When you are buying a home, one of the biggest upfront costs you will encounter are closing costs. Closing costs refer to the various fees charged by lenders, attorneys, and other third parties to process, underwrite, and close the mortgage loan and real estate transaction.
These costs are in addition to your down payment and can run into the thousands of dollars. Since closing costs can be a significant barrier for many homebuyers, especially first-time buyers, you may be wondering if there is any way to include them in your mortgage.
Yes, closing costs can be included in a mortgage. This is known as financing your closing costs. Many lenders allow the addition of an estimated amount for closing costs to the loan amount, either by increasing the mortgage amount to cover these costs, building them into the loan, or offering a lender credit to cover specific fees.
In this article, we’ll look at:
How closing costs affect your mortgage
If you can roll closing costs into your loan
The pros and cons of including closing costs
Other options for covering closing costs
Tips for estimating and reducing your closing costs
This will help you determine if absorbing closing costs into your mortgagecould be the right move for you.
How Do Closing Costs Affect Your Mortgage?
Closing costs impact your mortgage in a couple of key ways:
They increase your total mortgage amount. If closing costs are included, you will borrow more money.
They may increase your monthly mortgage payments. A higher loan amount means higher principal and interest payments.
They affect your loan-to-value (LTV) ratio. LTV compares the mortgage amount to the home’s value. A higher LTV usually requires more mortgage insurance.
They influence the interest rate you pay. Higher loan amounts sometimes mean a slightly higher rate.
As a result, homebuyers need to carefully weigh if rolling closing costs into the mortgage makes financial sense for their situation.
Can You Include Closing Costs in Your Mortgage?
The good news is – yes, you typically can include closing costs in your mortgage loan. This is referred to as financing your closing costs.
Many mortgage lenders allow you to add an estimated amount for closing costs to your loan amount. There are a few ways lenders can handle this:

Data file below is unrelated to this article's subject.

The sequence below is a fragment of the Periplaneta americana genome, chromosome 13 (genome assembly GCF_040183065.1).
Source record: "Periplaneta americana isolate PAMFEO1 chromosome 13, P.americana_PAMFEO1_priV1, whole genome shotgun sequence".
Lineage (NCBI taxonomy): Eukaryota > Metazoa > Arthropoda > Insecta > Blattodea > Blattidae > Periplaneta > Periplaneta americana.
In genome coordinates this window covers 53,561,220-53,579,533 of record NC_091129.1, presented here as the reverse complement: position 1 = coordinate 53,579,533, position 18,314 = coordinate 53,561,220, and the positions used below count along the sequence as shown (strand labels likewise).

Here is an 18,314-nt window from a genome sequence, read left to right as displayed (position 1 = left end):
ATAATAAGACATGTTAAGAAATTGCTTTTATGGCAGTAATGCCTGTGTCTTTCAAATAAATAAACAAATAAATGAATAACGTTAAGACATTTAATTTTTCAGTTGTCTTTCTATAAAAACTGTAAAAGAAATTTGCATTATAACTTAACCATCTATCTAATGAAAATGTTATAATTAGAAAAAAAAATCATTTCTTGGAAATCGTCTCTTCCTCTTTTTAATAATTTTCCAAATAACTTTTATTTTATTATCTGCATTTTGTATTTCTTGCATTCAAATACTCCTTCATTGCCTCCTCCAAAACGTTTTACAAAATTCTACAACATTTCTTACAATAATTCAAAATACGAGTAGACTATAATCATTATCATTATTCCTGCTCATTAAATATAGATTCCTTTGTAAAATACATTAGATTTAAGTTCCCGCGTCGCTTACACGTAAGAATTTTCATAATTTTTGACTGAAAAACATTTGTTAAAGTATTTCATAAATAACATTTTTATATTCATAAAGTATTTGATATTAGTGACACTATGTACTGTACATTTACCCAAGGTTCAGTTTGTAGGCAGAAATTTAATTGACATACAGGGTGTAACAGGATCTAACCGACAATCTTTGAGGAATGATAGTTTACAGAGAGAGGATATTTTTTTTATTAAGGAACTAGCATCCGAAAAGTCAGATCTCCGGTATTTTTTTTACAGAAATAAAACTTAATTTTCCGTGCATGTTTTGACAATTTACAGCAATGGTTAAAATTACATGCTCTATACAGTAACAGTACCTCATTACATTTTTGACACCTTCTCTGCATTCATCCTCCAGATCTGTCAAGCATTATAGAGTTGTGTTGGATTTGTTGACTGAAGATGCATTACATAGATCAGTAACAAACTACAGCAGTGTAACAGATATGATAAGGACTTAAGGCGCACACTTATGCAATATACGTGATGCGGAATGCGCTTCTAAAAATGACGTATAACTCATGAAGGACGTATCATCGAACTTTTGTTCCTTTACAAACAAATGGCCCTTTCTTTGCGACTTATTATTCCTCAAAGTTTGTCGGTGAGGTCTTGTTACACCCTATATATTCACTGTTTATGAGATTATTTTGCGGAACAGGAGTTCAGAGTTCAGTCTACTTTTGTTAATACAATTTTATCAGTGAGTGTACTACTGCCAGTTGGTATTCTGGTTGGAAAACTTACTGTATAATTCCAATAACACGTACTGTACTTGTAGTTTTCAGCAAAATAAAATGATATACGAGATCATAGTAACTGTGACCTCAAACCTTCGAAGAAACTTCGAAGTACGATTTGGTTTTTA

They can increase the mortgage amount to cover closing costs.
Instead of requiring mortgage points upfront, lenders can build them into the loan.
Lenders can offer a lender credit to cover specific fees.
However, there are limits on how much in closing costs you can finance:
The total mortgage amount still has to fit lending guidelines.
Your debt-to-income ratio and LTV ratio need to stay within limits.
The appraised value has to support the higher loan amount.
What Are the Pros and Cons of Including Closing Costs in Your Mortgage?
Should you actually finance closing costs or pay them upfront? Here are some key pros and cons to weigh:
1. Pros of Including Closing Costs in Your Mortgage
Preserves cash. You avoid tying up thousands in closing costs to bring to closing. This preserves cash for the down payment or other costs.
Lower barriers to entry. Rolling fees into the loan lowers the total cash needed upfront, which can help first-time or budget-conscious homebuyers.
Spreads costs over time. Including closing costs allows you to amortize the costs over the mortgage term through your monthly payments.
2. Cons of Including Closing Costs in Your Mortgage
Higher monthly payment. With a larger mortgage amount, your principal and interest payment will be higher.
More interest paid. You’ll pay more in total interest over the loan term on the higher balance.
Higher LTV. A higher loan amount means a higher LTV, which could require mortgage insurance.
Slightly higher rate. On some loan programs, larger loan amounts mean slightly higher interest rates.
As you can see, the pros of rolling closing costs into your mortgage center around upfront affordability, while the cons relate to higher long-term costs.
What Other Options Do You Have for Paying Closing Costs?
Beyond including closing costs in your mortgage, here are a few other options buyers utilize:
1. Paying Out-of-Pocket
Many homebuyers cover closing costs with their own cash savings, especially if they have enough set aside beyond the down payment. This avoids adding to the mortgage balance and keeps interest costs lower.
However, as noted above, paying cash upfront isn’t feasible for everyone. You’ll need to factor in your full budget.
2. Seller Concessions
In some markets, it’s common for the seller to offer a credit toward the buyer’s closing costs, typically 2-5% of the purchase price. This can save you thousands on costs.
However, seller concessions may not be an option with all transactions.
3. Lender Credits
As mentioned, some lenders will offer lender credits toward specific fees like the appraisal or origination charges to win your business. These credits lower your out-of-pocket costs.
4. No-Closing-Cost Mortgages
Some lenders offer special mortgage products featuring no upfront closing costs, or limited costs. Often called “no-closing-cost” or “no-cost” loans, the lender covers fees or provides a credit.
The tradeoff is often a higher interest rate or mortgage points paid via a higher rate. So you’ll want to run the numbers to see if these mortgages make sense versus paying some closing costs upfront.
5. Down Payment Assistance Programs